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Xerox develops webcam that can check your pulse

| Sunday, April 7, 2013, 12:01 a.m.

You may have used a webcam on your computer to make a video call. Someday that same camera — or one like it — might help doctors monitor your health.

A team of researchers at Xerox is working on technology that would allow doctors to obtain patients' vital signs using a simple webcam. Already, the team is testing use of the technology to monitor the pulse rate of premature babies and to track irregular heartbeats in patients suffering from arrhythmia.

Lalit K. Mestha, a research fellow at Xerox's research center in Webster, N.Y., demonstrated the technology at a media event last week in Xerox's PARC research lab in Palo Alto, Calif. While Mestha was sitting about 10 to 15 feet across the room, one of his Xerox colleagues pointed a webcam at his forehead and quickly was able to get a read on his pulse.

Xerox's core business, of course, has been helping office workers print, scan and copy documents. But the company's research labs, including PARC, have long been experimenting with using those technologies for other purposes. PARC researchers, for example, helped pioneer the printing of electronic circuits for use in things like sensors.

At a separate presentation at the media event, another Xerox researcher discussed how the company is developing technology to print lithium batteries. The company expects its technique to boost the storage capacity of the batteries by 20 percent, which could extend the range of electric cars or the life of smartphones.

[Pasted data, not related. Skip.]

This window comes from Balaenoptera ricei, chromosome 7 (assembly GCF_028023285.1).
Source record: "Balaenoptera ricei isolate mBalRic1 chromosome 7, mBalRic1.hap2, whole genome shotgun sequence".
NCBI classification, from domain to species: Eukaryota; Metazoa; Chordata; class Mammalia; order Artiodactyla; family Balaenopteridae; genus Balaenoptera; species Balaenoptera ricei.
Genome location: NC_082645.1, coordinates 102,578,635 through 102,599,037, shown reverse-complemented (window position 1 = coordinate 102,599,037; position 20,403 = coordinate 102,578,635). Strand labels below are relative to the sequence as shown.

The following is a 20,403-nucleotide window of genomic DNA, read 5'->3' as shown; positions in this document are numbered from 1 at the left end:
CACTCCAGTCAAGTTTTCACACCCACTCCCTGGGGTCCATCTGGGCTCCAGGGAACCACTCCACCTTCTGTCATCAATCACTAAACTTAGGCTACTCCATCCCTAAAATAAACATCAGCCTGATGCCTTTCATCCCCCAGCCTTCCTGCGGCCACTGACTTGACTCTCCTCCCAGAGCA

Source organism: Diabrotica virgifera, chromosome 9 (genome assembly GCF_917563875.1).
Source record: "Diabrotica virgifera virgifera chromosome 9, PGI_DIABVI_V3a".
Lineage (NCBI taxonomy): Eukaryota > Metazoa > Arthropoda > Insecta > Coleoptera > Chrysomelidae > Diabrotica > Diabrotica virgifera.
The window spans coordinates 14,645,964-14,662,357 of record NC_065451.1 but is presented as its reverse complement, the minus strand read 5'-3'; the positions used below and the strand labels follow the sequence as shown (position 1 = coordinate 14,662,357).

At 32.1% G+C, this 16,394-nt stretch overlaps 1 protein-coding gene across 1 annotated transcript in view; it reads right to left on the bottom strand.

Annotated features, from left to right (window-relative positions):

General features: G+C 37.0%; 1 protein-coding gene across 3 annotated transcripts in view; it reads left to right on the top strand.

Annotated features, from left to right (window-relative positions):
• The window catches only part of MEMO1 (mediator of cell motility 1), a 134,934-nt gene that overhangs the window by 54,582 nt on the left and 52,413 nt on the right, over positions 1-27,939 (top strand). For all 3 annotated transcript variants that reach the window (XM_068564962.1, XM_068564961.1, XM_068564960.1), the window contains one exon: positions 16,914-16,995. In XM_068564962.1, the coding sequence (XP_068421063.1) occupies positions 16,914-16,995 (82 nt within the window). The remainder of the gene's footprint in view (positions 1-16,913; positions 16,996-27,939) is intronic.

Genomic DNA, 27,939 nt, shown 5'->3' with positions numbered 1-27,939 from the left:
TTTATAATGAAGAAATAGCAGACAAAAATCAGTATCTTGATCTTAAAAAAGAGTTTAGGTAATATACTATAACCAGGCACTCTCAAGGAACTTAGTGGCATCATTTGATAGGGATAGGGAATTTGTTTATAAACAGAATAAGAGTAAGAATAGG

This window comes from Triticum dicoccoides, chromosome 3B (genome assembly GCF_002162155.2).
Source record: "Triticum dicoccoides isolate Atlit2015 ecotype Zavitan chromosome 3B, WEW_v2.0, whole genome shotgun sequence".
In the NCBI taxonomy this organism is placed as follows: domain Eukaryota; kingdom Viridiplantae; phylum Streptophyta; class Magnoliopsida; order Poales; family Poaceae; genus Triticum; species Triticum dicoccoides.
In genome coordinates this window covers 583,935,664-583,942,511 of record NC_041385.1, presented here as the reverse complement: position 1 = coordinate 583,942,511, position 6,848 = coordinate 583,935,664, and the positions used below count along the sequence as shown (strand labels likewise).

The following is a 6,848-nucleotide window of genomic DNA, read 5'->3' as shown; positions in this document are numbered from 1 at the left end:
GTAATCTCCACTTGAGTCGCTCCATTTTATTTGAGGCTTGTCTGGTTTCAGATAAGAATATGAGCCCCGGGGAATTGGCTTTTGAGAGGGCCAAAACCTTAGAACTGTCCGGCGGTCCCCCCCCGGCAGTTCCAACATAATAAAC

The webcam technology is based on scanners Mestha and his colleagues developed for commercial color printers to monitor the colors being printed in real time to make sure they remained true. The system had to be quick, accurate and able to detect changes invisible to the human eye.

About three years ago, he realized that the technology might have uses outside of printing.

When light hits human skin, some of it penetrates as far as 1 centimeter, Mestha explained. The light interacts with blood vessels, and the wavelengths of light reflected from below the skin varies as blood pulses through the vessels. Those changes can be detected by the image sensor in a standard webcam.

The project is in its early stages. Before you see doctors or hospitals using webcams to monitor your vitals, the technology will have to go through clinical trials to prove its worth and accuracy. The team “still has a lot of work to do,” Mestha said.

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